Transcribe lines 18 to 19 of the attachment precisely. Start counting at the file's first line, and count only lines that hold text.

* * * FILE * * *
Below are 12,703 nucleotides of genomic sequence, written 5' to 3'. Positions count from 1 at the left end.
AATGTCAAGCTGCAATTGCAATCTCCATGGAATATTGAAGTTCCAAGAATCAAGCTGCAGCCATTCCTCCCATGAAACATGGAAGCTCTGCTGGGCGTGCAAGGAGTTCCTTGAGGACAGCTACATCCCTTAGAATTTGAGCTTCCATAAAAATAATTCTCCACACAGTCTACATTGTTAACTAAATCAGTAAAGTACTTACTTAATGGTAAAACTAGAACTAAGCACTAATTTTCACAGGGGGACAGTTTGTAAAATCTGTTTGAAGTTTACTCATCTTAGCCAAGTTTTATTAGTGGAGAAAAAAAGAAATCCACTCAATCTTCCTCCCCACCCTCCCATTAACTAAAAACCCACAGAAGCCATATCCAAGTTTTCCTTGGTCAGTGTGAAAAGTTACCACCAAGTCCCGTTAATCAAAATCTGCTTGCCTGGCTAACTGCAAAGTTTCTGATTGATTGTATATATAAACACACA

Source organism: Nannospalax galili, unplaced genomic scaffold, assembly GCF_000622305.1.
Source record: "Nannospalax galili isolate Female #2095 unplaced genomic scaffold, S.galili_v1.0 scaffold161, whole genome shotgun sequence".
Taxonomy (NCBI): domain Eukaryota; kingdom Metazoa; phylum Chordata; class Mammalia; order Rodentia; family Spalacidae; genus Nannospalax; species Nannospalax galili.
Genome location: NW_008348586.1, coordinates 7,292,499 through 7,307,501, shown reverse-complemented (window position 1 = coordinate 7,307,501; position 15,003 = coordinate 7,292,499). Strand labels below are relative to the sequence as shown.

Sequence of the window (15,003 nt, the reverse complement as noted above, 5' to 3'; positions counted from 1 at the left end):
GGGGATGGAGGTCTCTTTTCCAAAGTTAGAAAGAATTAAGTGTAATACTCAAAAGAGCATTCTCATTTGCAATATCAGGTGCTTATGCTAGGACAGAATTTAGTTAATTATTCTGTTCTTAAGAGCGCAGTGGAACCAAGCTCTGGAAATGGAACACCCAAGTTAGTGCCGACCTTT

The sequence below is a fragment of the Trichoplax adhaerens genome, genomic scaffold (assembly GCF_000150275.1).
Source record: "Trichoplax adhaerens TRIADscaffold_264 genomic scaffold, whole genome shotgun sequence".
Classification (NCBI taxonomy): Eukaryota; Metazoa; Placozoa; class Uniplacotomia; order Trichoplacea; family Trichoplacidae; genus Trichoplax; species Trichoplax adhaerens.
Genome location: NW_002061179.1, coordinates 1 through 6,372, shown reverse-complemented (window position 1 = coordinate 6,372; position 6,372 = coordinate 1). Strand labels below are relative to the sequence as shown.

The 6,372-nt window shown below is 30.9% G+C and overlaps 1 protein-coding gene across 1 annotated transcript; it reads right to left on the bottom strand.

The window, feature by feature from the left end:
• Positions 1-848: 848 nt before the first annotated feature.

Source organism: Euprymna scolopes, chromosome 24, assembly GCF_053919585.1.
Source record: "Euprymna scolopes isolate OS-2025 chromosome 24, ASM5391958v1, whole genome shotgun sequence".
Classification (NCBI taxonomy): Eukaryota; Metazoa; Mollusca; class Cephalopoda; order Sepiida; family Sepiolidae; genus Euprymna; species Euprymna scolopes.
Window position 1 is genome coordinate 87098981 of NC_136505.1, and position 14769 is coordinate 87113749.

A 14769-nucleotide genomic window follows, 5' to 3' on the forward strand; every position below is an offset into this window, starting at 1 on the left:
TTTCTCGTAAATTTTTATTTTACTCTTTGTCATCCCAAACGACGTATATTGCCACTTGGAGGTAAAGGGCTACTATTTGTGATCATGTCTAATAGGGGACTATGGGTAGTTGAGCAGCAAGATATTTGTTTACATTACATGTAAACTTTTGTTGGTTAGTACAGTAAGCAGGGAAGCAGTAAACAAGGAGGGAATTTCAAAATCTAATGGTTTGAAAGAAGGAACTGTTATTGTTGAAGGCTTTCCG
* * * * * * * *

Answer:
Classification (NCBI taxonomy): Eukaryota; Metazoa; Mollusca; class Cephalopoda; order Sepiida; family Sepiolidae; genus Euprymna; species Euprymna scolopes.
Window position 1 is genome coordinate 87098981 of NC_136505.1, and position 14769 is coordinate 87113749.